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ATS and LPS corals keeping

Discussion in 'General Discussion' started by Kudo, May 19, 2017.

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  1. Hi everybody! First of all I would like to congratulate this great source of knowledge about algae scrubbers and thank Floyd for beeing so suportive on this subject.

    The main purpose of my discussion is long story short: how to keep LPS coral healthy when using algae scrubbers.

    I've recently built an ATS to improove my tank filtration and keep bubble algae and GHA, which I assume is a bryopsis or derbesia type, at bay. Before ATS I've been keeping successfully my tank for more than 6 months with only a chaeto refugium, however, bubble algae and this GHA kept growing as well as my corals. Nitrates have never been more than 5 ppm and phosfates always below 0.08 ppm - according to Red Sea Pro test kits.

    After making my DIY ATS (5 square inch screen with 5 - 3W LEDs on both sides), my LPS corals are not so happy as they used to be. My war coral and a goniopora has some tissue recession, even though I'm target feedin reef roids every day. My tank has 5 fishes (2 clown fishes, 1 six-line wrasse, 1 clow goby, and 1 yellow tail damnsel) and I a lot feed them 3 times per day. The nitrate tests now always read 0ppm and phosphates are at 0.04ppm.

    Did anybody has had this kind of issue?

  2. Some additional information I forgot to mention:

    - The flow on my ATS something about 1000L/h (265 gph). I have a 2.000L/h return pump and the ATS is fed by the overflow line.
    - ATS is lighted on 15h/day.
    - Soft corals and SPS corals are doing fine. Specially some zoas, GSP and a Leather coral - I don't know if its something related to daily dosing of phyto and the reef roids.
    - I use GAC and change it every other week
    - I'm still using the chaeto refugium. The chaeto is growing slowly, but is still growing.
    - The bubble algae has stoped growing crazy as it used to be. The derbesia or bryopsis GHA has slowed growth.
    - Some cyano is starting to grow on the display tank sand
  3. Turbo

    Turbo Does not really look like Johnny Carson Staff Member Site Owner Multiple Units! Customer

    You beat me to the suggestion to use GAC. How much do you use?

    The cyano is usually the last to go, after your nutrients are down and GHA has less available fuel in the water column, that's when cyano usually pops up. It could also be part of the maturing process of your system. See #15: Mything the Point, Part Three: Conclusion - Reefkeeping.com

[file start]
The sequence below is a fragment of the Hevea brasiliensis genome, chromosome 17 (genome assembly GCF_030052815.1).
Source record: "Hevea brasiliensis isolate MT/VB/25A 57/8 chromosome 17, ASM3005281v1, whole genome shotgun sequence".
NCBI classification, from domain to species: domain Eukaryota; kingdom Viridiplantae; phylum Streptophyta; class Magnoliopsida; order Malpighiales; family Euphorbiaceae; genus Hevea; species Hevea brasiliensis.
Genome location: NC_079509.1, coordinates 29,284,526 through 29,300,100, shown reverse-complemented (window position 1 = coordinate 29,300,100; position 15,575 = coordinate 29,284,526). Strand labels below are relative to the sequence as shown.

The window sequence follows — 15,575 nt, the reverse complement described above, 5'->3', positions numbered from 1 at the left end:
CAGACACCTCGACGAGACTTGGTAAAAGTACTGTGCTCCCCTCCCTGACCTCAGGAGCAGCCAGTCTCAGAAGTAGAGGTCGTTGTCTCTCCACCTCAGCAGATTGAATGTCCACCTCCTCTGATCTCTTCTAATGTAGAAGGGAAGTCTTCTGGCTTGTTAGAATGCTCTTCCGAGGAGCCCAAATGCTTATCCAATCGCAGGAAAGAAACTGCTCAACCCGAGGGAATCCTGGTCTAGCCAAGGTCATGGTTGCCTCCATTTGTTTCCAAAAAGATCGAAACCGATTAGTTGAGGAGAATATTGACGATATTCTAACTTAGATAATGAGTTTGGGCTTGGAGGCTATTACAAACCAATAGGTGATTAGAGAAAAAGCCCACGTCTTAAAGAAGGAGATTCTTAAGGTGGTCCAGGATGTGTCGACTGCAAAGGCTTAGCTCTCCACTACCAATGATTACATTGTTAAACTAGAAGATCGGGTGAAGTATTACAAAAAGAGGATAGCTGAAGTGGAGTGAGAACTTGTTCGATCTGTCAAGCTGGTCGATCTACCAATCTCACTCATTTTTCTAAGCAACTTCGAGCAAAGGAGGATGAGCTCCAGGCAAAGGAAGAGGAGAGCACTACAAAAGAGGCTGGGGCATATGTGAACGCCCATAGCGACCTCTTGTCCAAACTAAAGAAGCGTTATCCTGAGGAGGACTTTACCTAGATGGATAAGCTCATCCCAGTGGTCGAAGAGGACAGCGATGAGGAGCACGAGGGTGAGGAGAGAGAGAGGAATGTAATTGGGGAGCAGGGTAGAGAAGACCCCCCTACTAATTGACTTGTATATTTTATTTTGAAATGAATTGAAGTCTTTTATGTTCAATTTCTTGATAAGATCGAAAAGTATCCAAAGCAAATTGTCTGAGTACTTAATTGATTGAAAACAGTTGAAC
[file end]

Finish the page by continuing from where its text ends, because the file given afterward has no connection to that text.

Your flow of 265 GPH over 5" of width means you're running around 50 GPH/in of width - is that actual (measured) flow, is that your pump rating (max flow) or is that pump minus head loss (calculated flow)? If it's actual/calculated, that's a bit on the high end. That's not necessarily a good thing (I used to think that higher flow was always better).

    Coral warfare is always a possibility. GAC can't always take care of that. This is one reason why water changes still are in play, the "chemical soup" that some corals create when fighting each other can get thinned out or muted with water changes, and this allows the "losing" corals to have a better chance of building up a defense, if they are able to. If that makes sense.

    Regarding the bryopsis, are you sure that's what it is? If so, you might consider fluconazole tablets. Bryopsis Cure: My Battle With Bryopsis Using Fluconazole but make sure that's what it is...
  4. I normaly use about 100g of GAC and change it every other week. I thoght too it could be a coral warfare, so tried to change the GAC more often and feed more the corals (reef roids) and the fishes, but LPS corals continued to be unhappy and goniopora receding tissue.

    However I made an experiment last saturday: dose potassium nitrate to adjust nitrate level to 2 ppm. The same day and on Sunday I noticed LPS seemed more happy and extended polyps more during the day (specially my acan, lobo and goniopora) and the feeding tentacles during the night. One dawback is the bubble algae I am constantly manual removing from the tank visibly grew faster on this two days.